Google boss Eric Schmidt said he was "perplexed" by the debate over the company's tax affairs. The internet giant's executive chairman said the firm paid everything it was legally required to in the UK.
Margaret Hodge, chair of the public accounts committee, said major corporations should be stripped of their right to full privacy over their tax affairs.
She told the Independent new rules should be brought in forcing companies to make a full disclosure to MPs in closed sessions, which would allow their arrangements to be scrutinised.
Mrs Hodge told the newspaper: "We could have a committee of MPs overseeing them in private, the same way that the Intelligence and Security Committee operates. That has operated very effectively. There has never been a leak."
Google's executive chairman Eric Schmidt said the company pays "the mandatory amount" in tax and denied that a legalistic approach to paying taxes did not sit well with the firm's pledges on social responsibility.
He told BBC Radio 4's Start the Week: "I do not agree with this and the reason is that at least under American law we have a fiduciary responsibility to our shareholders to account for things properly.
"So if we were, for example, to just arbitrarily decide to pay a different tax rate than we were required to, a more favourable one for example to a particular country, how would we account for that?
"How would we file the necessary paperwork, what would be the legal consequences in other countries?
"Somehow these questions are ignored in the debate. We are very happy with whatever the countries all come to agreement on. We are not particularly upset about it."
He added: "Our position is very simple, taxes are not optional, we pay the mandatory amount."
Google boss Eric Schmidt said he was "perplexed" by the debate over the company's tax affairs.
The internet giant's executive chairman insisted it was up to the Government to change the law if it wanted more money from the firm after reports Googlepaid only £10 million in corporation tax in the UK between 2006 and 2011, despite revenues of £11.9 billion.
Mr Schmidt told BBC Radio 4's Start the Week: "What we are doing is legal. I'm rather perplexed by this debate, which has been going in the UK for quite some time because I view taxes as not optional.
"I view that you should pay the taxes that are legally required. It's not a debate. You pay the taxes.
"If the British system changes the tax laws then we will comply. If the taxes go up we will pay more, if they go down we will pay less. That is a political decision for the democracy that is the United Kingdom."
Labour leader Ed Miliband said it was "wrong" that Google had gone to "extraordinary lengths to avoid paying its taxes."
In a speech at Google's big tent event, he said: "I can’t be the only person here who feels disappointed that such a great company as Google...will be reduced to arguing that when it employs thousands of people in Britain...it’s fair that it should pay just a fraction of one per cent of that in tax.
"So when Google does great things for the world, I applaud you but when Eric Schmidt (Google's executive chairman) says, its current approach to tax is just 'capitalism', I disagree.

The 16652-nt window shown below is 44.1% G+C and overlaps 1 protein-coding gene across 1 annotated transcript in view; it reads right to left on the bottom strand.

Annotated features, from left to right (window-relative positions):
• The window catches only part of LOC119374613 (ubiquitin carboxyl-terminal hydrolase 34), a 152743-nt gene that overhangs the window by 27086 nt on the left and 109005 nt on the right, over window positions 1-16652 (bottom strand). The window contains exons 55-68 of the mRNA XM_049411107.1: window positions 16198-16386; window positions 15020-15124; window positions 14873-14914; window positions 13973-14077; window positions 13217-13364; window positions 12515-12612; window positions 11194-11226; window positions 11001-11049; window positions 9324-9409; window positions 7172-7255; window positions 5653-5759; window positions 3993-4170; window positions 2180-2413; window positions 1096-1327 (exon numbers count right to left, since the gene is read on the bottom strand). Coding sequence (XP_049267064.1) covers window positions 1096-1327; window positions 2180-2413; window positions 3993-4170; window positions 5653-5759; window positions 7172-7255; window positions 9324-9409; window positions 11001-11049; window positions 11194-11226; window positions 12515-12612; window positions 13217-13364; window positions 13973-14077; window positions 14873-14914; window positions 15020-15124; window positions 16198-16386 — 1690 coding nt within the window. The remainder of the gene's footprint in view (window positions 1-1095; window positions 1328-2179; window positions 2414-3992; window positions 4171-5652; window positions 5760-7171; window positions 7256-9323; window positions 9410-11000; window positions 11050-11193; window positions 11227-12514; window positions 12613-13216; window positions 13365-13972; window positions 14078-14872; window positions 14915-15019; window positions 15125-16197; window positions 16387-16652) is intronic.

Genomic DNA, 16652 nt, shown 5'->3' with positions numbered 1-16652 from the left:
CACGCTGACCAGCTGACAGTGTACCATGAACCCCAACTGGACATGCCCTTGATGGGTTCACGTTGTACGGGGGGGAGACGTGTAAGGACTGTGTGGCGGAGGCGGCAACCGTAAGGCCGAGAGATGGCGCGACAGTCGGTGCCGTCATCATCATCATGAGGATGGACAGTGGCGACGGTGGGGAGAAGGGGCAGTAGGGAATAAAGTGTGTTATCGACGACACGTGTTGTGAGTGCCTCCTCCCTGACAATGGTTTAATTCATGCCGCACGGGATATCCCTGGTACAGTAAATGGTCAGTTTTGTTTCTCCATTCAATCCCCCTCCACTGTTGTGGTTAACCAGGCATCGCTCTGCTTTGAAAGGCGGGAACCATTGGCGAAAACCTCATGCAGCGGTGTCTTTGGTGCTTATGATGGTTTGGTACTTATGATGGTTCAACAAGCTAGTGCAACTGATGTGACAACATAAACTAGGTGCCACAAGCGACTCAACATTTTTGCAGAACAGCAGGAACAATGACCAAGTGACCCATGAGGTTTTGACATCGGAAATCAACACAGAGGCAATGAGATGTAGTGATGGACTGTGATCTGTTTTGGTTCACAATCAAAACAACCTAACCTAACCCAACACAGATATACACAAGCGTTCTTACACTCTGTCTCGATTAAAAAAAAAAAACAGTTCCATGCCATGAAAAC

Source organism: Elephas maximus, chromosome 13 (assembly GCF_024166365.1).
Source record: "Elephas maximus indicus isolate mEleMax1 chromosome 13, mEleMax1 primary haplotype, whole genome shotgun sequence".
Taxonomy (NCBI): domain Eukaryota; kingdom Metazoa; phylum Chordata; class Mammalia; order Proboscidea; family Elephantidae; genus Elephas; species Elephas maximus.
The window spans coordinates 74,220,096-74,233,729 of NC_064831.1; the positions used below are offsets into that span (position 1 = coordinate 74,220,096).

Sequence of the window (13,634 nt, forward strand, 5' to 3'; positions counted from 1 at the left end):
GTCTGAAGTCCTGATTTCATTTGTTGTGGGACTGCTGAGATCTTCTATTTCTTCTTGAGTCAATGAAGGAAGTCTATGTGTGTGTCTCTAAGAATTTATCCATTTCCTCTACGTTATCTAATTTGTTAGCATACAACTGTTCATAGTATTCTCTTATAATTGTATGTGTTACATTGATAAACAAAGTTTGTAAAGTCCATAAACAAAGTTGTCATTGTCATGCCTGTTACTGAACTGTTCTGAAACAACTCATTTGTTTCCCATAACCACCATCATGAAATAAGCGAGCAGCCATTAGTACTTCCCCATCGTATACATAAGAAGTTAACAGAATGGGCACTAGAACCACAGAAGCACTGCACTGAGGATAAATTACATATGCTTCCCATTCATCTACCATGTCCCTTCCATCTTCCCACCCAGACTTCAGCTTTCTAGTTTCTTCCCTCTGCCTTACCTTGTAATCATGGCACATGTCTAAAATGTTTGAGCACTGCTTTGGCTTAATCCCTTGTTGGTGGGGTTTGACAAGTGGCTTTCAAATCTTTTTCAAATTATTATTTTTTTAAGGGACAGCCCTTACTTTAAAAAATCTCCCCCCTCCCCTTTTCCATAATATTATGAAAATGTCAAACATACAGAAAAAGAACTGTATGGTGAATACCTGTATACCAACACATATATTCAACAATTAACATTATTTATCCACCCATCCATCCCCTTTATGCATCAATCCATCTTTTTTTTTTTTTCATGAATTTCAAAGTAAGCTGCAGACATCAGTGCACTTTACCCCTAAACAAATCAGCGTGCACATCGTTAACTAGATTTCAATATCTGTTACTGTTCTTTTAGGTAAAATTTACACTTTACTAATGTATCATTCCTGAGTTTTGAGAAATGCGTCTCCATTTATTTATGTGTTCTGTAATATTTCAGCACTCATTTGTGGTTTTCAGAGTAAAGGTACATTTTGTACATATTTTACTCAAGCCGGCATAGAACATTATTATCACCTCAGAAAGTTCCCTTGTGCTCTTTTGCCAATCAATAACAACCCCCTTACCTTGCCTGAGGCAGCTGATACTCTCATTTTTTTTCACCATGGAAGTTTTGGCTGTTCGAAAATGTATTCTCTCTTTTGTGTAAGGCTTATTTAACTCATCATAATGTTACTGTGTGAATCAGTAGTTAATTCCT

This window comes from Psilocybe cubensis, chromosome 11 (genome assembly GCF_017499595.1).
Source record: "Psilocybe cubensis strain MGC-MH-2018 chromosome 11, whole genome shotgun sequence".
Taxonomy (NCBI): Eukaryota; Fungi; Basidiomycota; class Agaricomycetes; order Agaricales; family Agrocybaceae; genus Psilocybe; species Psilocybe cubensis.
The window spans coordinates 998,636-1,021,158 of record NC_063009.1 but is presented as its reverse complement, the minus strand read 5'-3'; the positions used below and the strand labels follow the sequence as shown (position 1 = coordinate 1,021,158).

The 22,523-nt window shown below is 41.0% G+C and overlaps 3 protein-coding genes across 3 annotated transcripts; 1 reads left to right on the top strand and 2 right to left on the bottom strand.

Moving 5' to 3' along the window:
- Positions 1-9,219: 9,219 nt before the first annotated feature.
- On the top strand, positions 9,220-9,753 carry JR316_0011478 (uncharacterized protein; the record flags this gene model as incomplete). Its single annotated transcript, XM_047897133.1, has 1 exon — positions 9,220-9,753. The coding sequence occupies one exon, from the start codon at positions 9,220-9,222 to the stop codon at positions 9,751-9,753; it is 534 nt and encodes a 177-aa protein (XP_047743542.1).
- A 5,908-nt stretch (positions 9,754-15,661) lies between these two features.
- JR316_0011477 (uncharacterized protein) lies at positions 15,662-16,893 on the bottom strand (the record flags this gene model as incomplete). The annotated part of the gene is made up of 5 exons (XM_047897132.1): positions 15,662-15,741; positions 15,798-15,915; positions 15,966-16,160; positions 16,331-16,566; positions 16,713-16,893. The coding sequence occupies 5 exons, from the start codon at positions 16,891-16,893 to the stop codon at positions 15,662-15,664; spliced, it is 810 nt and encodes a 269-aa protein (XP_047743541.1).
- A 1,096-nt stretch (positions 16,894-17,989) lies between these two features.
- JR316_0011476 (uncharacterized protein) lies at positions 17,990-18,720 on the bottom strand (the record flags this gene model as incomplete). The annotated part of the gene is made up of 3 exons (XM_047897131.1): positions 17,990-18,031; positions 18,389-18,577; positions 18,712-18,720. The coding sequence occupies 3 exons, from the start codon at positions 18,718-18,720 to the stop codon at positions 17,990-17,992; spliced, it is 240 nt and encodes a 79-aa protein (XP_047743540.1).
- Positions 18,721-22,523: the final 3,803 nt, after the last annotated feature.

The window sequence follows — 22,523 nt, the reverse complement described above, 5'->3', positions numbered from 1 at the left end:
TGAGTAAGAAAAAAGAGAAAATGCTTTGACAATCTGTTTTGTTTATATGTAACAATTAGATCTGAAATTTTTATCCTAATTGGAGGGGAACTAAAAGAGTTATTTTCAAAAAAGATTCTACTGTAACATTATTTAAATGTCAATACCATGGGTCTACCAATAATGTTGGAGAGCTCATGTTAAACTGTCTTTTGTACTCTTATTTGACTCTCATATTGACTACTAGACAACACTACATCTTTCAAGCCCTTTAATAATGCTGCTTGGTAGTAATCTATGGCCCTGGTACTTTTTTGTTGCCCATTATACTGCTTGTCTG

"And it's a shame Eric Schmidt isn't here to hear me say this direct: When Google goes to extraordinary lengths to avoid paying its taxes, I say it’s wrong."
Ed Miliband will today challenge Google on its tax affairs in Britain, using a speech at an event held by the corporation to say "Google shouldn't be going to extraordinary lengths to avoid paying its taxes."
Shadow business secretary Chuka Umunna told Daybreak:
"The problem is what we see [companies] do is artificially reduce their tax bill, and this is a serious issue because business and society, we're mutually dependent", he added, "if one factor in that relationship doesn't meet its obligations then the whole system can fall apart."
Committee chairman Margaret Hodge said his claims were contradicted by documentation MPs had seen and evidence from a "stream" of whistleblowers.
Mr Brittin said the evidence related to the period before he joined the company six and half years ago and that suggestions that Google was trying to "disguise" the way it operated were "just not true".
"I stand by what I said. I described very clearly how we operate," he said.
Labour leader Ed Miliband has condemned internet giant Google for their efforts to avoid paying tax in the UK. In a blog on The Huffington Post UK he wrote of the responsibility of new online companies to stand up for the values they appear to espouse:
At the same time as the internet breaks down old hierarchies, it can also create new vested interests. And, even as the internet connects people across the world, footloose companies can use the global market to avoid facing up to their responsibilities.
Google is said to have paid only £10million in corporation tax in the UK between 2006 and 2011, despite revenues of £11.9billion.
Again, it is not just the right thing to do, it is essential for a prosperous country.
Google shouldn’t be going to extraordinary lengths to avoid paying its taxes. It has an obligation to do more than simply comply with the letter of the law.
Google has done much to open up markets and opportunities for entrepreneurs. It has done some great things for the world.
But it also has an obligation to wider society and to live up to its own foundingprinciples.